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College football around the state


© St. Petersburg Times, published November 12, 2000

Hokies bounce back by punishing Knights

ORLANDO -- No Michael Vick. No Andre Davis. No problem.

Virginia Tech was missing two of its brightest lights because of injuries as it entered Saturday night's contest against Central Florida, but tailback Lee Suggs shone brightest, rushing 30 times for 148 yards and five touchdowns in the Hokies' 44-21 rout.

UCF hoped it entered its season finale at the Florida Citrus Bowl with more momentum than Virginia Tech.

The Knights were riding a four-game winning streak, including a historic win over Alabama, but they wanted this to be the greatest win in their history, their first over a ranked team in eight tries. UCF also needed a win to keep its slim bowl hopes alive in front of a record 50,220.

"We were hyped, man, playing Virginia Tech, in the Citrus Bowl, with a record crowd, on senior night," said senior UCF wideout Tyson Hinshaw, who caught 10 passes for 116 yards and two touchdowns. "Tonight was our bowl game."

With Vick, Virginia Tech's All-America quarterback, dressed but out with a high right ankle sprain, and Davis, the Hokies' top receiver, home with bursitis of the left foot, the Golden Knights hoped an upset was at hand.

But it was UCF's play that upset coach Mike Kruczek. The team gave up six first-half turnovers, redshirt freshman quarterback Ryan Schneider found himself horizontal for much of the game, and the defense was pounded relentlessly by Suggs and the Tech offense for 313 rushing yards.

"You come away from this game with a really empty feeling," Kruczek said. "You play a great Virginia Tech team that's ranked highly and has really great athletes, and we talked about the things we had to avoid, and one of those was turnovers.

"You can't win a game like that."

Schneider completed 25 of 41 passes for 346 yards and three touchdowns. He also threw four interceptions, fumbled once, was sacked four times and may have sustained a concussion. He threw his last touchdown pass of the game in a haze and was knocked out for good in the fourth quarter.

"He got hit in the head. He doesn't even know his name right now," Kruczek said, then added: "I think they came in with a plan to take him out."

The game opened with Schneider driving UCF to the Tech 32-yard line, but the ball slipped out of Hinshaw's hands on a wide receiver screen. End Lamar Cobb jumped on it at the UCF 41. Suggs scored on a 1-yard run.

Schneider drove UCF right back, marching 80 yards in nine plays, including a 41-yard strike to Kenny Clark. The drive ended with Hinshaw catching a 7-yard touchdown pass to tie the score at 7.

Suggs scored on another 1-yard run as Tech went up 14-7. Then cornerback Ronyell Whitaker intercepted Schneider at the Tech 38, and that led to another Suggs touchdown that made it 21-7 at the end of the first quarter.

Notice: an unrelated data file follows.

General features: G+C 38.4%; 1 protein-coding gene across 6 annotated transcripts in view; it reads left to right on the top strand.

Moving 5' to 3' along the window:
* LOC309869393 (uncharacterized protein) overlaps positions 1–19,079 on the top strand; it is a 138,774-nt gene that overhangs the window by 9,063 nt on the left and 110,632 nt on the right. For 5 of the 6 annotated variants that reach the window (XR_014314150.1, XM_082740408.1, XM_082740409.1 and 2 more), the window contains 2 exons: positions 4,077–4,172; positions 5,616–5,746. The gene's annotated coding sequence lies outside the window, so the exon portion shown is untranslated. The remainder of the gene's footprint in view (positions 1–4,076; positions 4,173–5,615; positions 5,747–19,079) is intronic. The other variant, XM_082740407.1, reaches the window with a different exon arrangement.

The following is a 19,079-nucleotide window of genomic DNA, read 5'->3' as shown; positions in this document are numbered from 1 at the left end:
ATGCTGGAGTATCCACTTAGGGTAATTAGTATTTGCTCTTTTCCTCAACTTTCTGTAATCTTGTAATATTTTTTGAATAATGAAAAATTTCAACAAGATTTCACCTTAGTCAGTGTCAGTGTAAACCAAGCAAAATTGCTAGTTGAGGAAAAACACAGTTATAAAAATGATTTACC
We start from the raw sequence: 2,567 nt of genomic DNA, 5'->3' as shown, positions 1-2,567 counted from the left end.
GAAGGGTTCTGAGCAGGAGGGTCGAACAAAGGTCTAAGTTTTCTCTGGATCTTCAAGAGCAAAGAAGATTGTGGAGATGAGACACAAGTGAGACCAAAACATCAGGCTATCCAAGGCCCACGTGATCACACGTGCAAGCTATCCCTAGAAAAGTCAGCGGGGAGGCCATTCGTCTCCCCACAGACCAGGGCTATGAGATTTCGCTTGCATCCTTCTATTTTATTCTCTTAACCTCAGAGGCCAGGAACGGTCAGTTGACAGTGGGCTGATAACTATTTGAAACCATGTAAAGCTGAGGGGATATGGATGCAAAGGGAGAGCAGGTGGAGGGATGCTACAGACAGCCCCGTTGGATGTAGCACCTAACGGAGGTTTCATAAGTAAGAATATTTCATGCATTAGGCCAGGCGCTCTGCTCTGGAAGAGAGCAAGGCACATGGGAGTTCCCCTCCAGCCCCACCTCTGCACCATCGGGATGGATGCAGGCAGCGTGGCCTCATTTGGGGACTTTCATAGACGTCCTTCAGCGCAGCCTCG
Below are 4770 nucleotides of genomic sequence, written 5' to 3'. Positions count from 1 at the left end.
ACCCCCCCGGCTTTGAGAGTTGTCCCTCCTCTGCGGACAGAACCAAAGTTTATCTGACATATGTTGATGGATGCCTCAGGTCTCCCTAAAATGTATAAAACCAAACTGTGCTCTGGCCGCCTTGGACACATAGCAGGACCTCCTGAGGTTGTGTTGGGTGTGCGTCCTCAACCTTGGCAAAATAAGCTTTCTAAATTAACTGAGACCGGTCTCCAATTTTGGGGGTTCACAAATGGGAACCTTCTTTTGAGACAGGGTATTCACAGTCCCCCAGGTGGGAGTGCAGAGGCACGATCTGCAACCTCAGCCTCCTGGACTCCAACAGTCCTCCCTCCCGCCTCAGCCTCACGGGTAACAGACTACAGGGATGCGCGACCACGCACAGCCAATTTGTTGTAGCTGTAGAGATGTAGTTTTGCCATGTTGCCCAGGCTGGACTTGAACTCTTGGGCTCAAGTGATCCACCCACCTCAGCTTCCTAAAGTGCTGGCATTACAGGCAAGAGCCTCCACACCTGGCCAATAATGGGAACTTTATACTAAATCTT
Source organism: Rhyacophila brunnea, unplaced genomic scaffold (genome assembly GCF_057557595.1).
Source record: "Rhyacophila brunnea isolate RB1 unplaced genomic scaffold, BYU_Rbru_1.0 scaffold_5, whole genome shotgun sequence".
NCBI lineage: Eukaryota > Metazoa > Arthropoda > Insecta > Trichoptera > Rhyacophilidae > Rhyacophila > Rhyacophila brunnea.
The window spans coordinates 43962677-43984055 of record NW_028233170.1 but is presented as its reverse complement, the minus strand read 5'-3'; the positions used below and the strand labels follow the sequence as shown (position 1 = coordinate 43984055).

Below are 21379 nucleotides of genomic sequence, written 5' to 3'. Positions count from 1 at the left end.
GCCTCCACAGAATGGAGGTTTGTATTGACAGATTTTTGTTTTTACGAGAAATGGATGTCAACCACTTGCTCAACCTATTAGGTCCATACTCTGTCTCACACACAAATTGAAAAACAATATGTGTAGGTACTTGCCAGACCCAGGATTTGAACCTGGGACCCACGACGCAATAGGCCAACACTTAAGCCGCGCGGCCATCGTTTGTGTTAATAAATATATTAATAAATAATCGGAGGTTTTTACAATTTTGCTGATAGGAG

In the second, Carter Warley's 33-yard field goal gave Virginia Tech a 24-7 lead. On the next drive, Schneider was sacked and stripped by Nathaniel Adibi, who rumbled 36 yards for another score to put the Hokies up 30-7 at the half.

Schneider threw two touchdown passes in the second half, a 24-yarder to Hinshaw and a pass that could have been intercepted if Clark hadn't wrested it from Nick Sorensen in the end zone with 3:47 left in the third quarter. Schneider threw his fourth interception of the night to Ben Taylor, who returned it 42 yards to the UCF 4, from where Suggs scored again.

Virginia Tech coach Frank Beamer said Kruczek was mistaken if he believed the Hokies still were shaken from their loss to No. 2 Miami on Nov. 4.

"Their coach kept saying, "How are they going to get back up?' " Beamer said. "(The Knights) were the most emotional they had ever been, I guess. They had their biggest crowd they ever had here, so (to) come in here and win, I don't think we had a hangover at all."

B-CC 35, HOWARD 0: Backup quarterback Allen Suber, a former Tampa Catholic standout, completed 11 of 21 passes for 212 yards and three touchdowns to help visiting Bethune-Cookman snap its four-game losing streak.

The Wildcats attacked the Bisons secondary with numerous deep passes, including a 34-yarder to Erik Lash that set up their first touchdown, a 1-yard run by Marquis Williams six seconds before halftime. Lash led the Wildcats with five catches for 115 yards, including a 26-yard touchdown.

Howard struggled to generate offense. Donald Clark, who started at quarterback in place of injured Bobby Townsend, completed 2 of 14 passes for 15 yards.

Bethune-Cookman will play Florida A&M for the MEAC title Saturday. The winner receives the conference's automatic bid to the Division I-AA playoffs.

Howard got inside the Wildcats 25 four times but missed a field goal, fumbled on a center exchange and twice turned the ball over on downs.

JACKSONVILLE 31, WAGNER 22: Gary Cooper passed for 201 yards and two touchdowns and scored on a short run for the host Dolphins.

Cooper, making his first start for Jacksonville in a month, completed 13 of 26 passes. He threw a 54-yard touchdown to Brett Palmi in the third quarter and a 15-yarder to Jonathan Turner in the fourth. He also scored on a 2-yard run on the opening play of the fourth quarter.

Wagner's Aaron Smith was 13-of-32 for 159 yards. He threw a 20-yard touchdown to Chuck Kinsley in the first quarter and connected with Daryn Plummer and Clint Signor in the second half.

Jacksonville, which allowed a season-high 42 points in a loss to Drake on Nov. 4, shut down the Wagner offense, which had been averaging 342 yards and 29 points. The Dolphins recovered two fumbles, intercepted a pass and recorded 11 tackles behind the line.

-- The Associated Press contributed to this report.

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